Archive | Defamation

UNC Media Law Doctoral Student Wins Top Paper Award for NCA 2017

We are pleased to announce that UNC  doctoral student Shao Chengyuan has won the top student paper award from the Communication and Law Division of the National Communication Association (NCA) this year. Chengyuan will present her paper at the NCA’s annual conference in Dallas, Texas in November. Congratulations, Shao!

Chengyuan studies media law in the UNC School of Media and Journalism. She joined the program in 2015 after earning a master’s in communication from Beijing Foreign Studies University and a bachelor’s in English from China Agricultural University in Beijing. She has now studies media law issues in China, specifically new media-related legislation and the legal boundaries of online free speech.

Chengyuan’s paper, which was blind-reviewed in the NCA’s paper competition,  is titled “Internet Defamation in China: Criminal Cases Since the 2013 Supreme People’s Court Judicial Interpretation.” Here is the abstract.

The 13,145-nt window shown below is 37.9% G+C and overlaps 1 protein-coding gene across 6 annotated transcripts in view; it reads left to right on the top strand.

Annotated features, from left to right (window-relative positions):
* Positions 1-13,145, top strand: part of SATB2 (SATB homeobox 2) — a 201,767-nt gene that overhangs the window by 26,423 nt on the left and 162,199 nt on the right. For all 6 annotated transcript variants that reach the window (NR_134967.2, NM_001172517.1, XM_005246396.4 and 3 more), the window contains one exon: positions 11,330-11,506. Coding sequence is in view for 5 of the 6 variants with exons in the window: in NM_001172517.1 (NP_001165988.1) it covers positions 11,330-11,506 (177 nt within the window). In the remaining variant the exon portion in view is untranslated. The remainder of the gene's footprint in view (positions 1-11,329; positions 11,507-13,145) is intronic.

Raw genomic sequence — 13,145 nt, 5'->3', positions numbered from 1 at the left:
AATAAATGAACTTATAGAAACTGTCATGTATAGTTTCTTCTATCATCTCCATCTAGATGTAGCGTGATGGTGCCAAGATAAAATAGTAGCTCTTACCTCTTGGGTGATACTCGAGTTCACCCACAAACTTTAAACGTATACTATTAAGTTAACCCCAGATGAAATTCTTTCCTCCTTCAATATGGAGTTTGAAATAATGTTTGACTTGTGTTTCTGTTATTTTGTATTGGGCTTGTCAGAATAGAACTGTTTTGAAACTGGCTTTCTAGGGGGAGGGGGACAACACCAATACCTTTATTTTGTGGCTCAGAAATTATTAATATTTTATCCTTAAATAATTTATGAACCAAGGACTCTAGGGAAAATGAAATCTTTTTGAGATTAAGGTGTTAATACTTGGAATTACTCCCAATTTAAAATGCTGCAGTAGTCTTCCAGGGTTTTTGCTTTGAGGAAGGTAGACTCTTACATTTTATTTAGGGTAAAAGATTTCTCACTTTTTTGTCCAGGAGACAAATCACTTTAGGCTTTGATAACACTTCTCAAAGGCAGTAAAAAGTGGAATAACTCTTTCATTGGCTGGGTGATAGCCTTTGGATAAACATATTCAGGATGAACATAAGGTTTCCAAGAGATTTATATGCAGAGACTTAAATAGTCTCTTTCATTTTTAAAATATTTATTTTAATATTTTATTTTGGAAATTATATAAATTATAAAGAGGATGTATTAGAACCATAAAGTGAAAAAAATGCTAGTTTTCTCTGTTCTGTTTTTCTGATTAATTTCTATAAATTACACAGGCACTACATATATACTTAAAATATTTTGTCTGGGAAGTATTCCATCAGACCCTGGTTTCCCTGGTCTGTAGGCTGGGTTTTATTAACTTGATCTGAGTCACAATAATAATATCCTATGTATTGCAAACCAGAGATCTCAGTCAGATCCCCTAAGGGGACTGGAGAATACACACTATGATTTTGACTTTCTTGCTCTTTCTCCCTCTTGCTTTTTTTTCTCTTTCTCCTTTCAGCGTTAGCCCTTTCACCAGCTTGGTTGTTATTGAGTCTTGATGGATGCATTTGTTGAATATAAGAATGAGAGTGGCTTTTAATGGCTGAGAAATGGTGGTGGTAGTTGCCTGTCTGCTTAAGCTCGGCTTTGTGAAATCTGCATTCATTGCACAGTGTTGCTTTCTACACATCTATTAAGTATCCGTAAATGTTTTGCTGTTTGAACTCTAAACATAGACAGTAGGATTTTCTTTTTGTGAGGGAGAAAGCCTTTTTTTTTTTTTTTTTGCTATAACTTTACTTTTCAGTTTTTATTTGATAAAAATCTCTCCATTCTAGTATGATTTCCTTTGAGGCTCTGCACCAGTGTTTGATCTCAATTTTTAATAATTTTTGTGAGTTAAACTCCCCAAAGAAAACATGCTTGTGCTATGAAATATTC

“This paper examines the recent development in Chinese defamation law, specifically the establishment of a 2013 judicial interpretation by the Supreme People’s Court that criminalized Internet defamation. This paper uses the language of Chinese law and analyzes eight Internet defamation cases decided after the 2013 judicial interpretation on Internet defamation. The criminal cases analyzed in this paper showed how Chinese public prosecutors have employed the new legal rules in cases deemed as threats to public order and state interests, as well as how Chinese individuals, acting as private prosecutors, have pursued criminal defamation prosecutions against online speakers. This paper takes into consideration the cultural and historical background of Chinese criminal defamation law and argues that, in addressing the lack of free speech protection under the current criminal defamation law, Chinese legislators need to consider raising the standard of fault for public officials and eventually abolishing the “state interest clause” of the criminal defamation statute.”